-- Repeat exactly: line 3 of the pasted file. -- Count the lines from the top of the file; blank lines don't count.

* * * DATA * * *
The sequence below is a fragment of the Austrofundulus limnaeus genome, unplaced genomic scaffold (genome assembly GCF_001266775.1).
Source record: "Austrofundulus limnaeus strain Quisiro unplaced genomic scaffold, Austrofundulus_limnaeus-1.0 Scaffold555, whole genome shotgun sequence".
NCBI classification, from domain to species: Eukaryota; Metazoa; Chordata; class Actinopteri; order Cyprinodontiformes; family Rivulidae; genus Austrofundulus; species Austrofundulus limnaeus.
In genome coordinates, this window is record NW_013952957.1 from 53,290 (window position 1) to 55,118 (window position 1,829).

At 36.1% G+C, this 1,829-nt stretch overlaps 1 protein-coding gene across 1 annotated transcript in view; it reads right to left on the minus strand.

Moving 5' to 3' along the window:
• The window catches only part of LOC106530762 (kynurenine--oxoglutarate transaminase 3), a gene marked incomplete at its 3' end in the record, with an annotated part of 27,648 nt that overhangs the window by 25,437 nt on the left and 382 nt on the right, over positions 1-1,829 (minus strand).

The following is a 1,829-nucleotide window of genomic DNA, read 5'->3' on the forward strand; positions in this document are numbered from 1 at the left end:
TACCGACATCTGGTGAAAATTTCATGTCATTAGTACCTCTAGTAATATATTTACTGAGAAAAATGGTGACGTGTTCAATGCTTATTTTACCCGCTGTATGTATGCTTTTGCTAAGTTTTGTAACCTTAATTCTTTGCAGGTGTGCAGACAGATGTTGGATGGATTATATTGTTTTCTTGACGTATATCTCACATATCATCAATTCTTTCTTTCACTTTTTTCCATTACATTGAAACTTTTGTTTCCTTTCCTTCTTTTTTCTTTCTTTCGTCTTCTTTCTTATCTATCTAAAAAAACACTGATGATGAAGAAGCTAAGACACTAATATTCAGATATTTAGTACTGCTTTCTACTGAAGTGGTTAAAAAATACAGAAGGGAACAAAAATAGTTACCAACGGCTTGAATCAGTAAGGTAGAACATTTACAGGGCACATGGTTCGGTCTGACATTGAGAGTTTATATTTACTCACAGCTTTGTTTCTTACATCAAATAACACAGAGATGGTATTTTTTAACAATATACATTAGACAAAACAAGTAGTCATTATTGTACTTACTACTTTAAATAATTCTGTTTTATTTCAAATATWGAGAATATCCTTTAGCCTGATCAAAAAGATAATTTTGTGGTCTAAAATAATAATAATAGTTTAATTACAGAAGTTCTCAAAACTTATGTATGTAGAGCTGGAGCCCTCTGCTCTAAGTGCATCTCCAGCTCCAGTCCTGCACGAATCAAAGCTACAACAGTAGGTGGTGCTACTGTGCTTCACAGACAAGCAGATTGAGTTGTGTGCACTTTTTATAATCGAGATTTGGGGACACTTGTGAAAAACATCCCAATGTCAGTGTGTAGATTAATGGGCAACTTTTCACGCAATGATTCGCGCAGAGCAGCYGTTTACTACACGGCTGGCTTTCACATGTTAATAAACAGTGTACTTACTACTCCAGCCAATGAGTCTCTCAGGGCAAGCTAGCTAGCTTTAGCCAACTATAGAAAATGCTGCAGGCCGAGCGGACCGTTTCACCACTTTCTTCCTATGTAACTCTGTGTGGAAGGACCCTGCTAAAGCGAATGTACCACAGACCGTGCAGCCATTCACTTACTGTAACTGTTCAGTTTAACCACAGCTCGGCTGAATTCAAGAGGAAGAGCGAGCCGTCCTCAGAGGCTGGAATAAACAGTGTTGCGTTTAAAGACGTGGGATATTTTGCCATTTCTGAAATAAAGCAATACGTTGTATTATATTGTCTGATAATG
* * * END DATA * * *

NCBI classification, from domain to species: Eukaryota; Metazoa; Chordata; class Actinopteri; order Cyprinodontiformes; family Rivulidae; genus Austrofundulus; species Austrofundulus limnaeus.